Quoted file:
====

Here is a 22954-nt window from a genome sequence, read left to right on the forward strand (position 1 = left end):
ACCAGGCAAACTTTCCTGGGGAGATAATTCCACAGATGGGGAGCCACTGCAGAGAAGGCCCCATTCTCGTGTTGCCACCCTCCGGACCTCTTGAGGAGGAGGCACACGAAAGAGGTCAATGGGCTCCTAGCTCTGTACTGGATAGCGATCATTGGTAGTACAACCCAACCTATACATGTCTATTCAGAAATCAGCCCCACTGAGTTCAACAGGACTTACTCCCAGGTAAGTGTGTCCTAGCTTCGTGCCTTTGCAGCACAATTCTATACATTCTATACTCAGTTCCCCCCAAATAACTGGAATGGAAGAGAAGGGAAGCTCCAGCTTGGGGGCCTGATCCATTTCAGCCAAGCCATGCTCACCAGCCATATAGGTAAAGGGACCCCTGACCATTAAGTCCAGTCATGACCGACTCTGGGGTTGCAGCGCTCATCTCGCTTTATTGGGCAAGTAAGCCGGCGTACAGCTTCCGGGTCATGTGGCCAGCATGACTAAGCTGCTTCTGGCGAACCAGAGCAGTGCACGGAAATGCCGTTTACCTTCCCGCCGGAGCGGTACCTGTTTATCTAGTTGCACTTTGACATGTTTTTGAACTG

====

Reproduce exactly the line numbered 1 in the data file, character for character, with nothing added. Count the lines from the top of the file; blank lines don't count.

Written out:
Here is a 22954-nt window from a genome sequence, read left to right on the forward strand (position 1 = left end):